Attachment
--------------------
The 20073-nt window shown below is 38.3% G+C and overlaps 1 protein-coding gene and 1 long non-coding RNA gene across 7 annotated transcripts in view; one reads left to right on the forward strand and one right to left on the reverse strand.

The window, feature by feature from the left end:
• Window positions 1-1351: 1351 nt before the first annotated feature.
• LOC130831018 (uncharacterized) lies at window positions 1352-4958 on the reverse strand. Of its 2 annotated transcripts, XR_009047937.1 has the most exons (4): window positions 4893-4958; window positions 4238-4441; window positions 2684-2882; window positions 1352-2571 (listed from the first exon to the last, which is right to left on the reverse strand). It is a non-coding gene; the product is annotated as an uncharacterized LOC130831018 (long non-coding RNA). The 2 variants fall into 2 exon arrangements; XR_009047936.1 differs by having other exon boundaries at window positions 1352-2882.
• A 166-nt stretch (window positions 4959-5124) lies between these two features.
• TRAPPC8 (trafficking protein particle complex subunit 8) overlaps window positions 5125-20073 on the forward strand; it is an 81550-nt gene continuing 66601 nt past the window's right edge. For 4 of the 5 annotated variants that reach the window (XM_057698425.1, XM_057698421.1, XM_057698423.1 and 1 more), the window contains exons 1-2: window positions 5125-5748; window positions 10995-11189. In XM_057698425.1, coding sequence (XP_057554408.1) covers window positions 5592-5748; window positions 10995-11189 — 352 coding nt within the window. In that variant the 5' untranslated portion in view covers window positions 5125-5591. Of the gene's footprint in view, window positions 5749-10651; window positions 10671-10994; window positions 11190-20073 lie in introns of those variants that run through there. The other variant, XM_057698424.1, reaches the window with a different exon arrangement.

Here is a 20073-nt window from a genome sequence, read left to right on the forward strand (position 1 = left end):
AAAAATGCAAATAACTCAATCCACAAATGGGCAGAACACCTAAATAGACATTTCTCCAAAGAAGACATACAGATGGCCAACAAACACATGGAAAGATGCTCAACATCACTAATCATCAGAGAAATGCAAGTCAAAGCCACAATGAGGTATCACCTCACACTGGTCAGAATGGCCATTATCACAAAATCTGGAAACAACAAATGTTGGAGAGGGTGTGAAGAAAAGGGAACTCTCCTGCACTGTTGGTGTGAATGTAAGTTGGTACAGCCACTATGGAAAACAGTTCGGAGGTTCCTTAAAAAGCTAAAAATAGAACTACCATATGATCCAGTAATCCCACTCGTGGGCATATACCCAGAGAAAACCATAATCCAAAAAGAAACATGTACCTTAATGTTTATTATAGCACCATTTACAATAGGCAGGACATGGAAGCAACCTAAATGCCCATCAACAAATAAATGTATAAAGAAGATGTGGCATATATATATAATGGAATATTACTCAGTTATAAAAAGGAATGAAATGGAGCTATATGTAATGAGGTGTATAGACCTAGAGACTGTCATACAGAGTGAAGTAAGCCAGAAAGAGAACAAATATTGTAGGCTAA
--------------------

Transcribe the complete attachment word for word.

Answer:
The 20073-nt window shown below is 38.3% G+C and overlaps 1 protein-coding gene and 1 long non-coding RNA gene across 7 annotated transcripts in view; one reads left to right on the forward strand and one right to left on the reverse strand.

The window, feature by feature from the left end:
• Window positions 1-1351: 1351 nt before the first annotated feature.
• LOC130831018 (uncharacterized) lies at window positions 1352-4958 on the reverse strand. Of its 2 annotated transcripts, XR_009047937.1 has the most exons (4): window positions 4893-4958; window positions 4238-4441; window positions 2684-2882; window positions 1352-2571 (listed from the first exon to the last, which is right to left on the reverse strand). It is a non-coding gene; the product is annotated as an uncharacterized LOC130831018 (long non-coding RNA). The 2 variants fall into 2 exon arrangements; XR_009047936.1 differs by having other exon boundaries at window positions 1352-2882.
• A 166-nt stretch (window positions 4959-5124) lies between these two features.
• TRAPPC8 (trafficking protein particle complex subunit 8) overlaps window positions 5125-20073 on the forward strand; it is an 81550-nt gene continuing 66601 nt past the window's right edge. For 4 of the 5 annotated variants that reach the window (XM_057698425.1, XM_057698421.1, XM_057698423.1 and 1 more), the window contains exons 1-2: window positions 5125-5748; window positions 10995-11189. In XM_057698425.1, coding sequence (XP_057554408.1) covers window positions 5592-5748; window positions 10995-11189 — 352 coding nt within the window. In that variant the 5' untranslated portion in view covers window positions 5125-5591. Of the gene's footprint in view, window positions 5749-10651; window positions 10671-10994; window positions 11190-20073 lie in introns of those variants that run through there. The other variant, XM_057698424.1, reaches the window with a different exon arrangement.

Here is a 20073-nt window from a genome sequence, read left to right on the forward strand (position 1 = left end):
AAAAATGCAAATAACTCAATCCACAAATGGGCAGAACACCTAAATAGACATTTCTCCAAAGAAGACATACAGATGGCCAACAAACACATGGAAAGATGCTCAACATCACTAATCATCAGAGAAATGCAAGTCAAAGCCACAATGAGGTATCACCTCACACTGGTCAGAATGGCCATTATCACAAAATCTGGAAACAACAAATGTTGGAGAGGGTGTGAAGAAAAGGGAACTCTCCTGCACTGTTGGTGTGAATGTAAGTTGGTACAGCCACTATGGAAAACAGTTCGGAGGTTCCTTAAAAAGCTAAAAATAGAACTACCATATGATCCAGTAATCCCACTCGTGGGCATATACCCAGAGAAAACCATAATCCAAAAAGAAACATGTACCTTAATGTTTATTATAGCACCATTTACAATAGGCAGGACATGGAAGCAACCTAAATGCCCATCAACAAATAAATGTATAAAGAAGATGTGGCATATATATATAATGGAATATTACTCAGTTATAAAAAGGAATGAAATGGAGCTATATGTAATGAGGTGTATAGACCTAGAGACTGTCATACAGAGTGAAGTAAGCCAGAAAGAGAACAAATATTGTAGGCTAA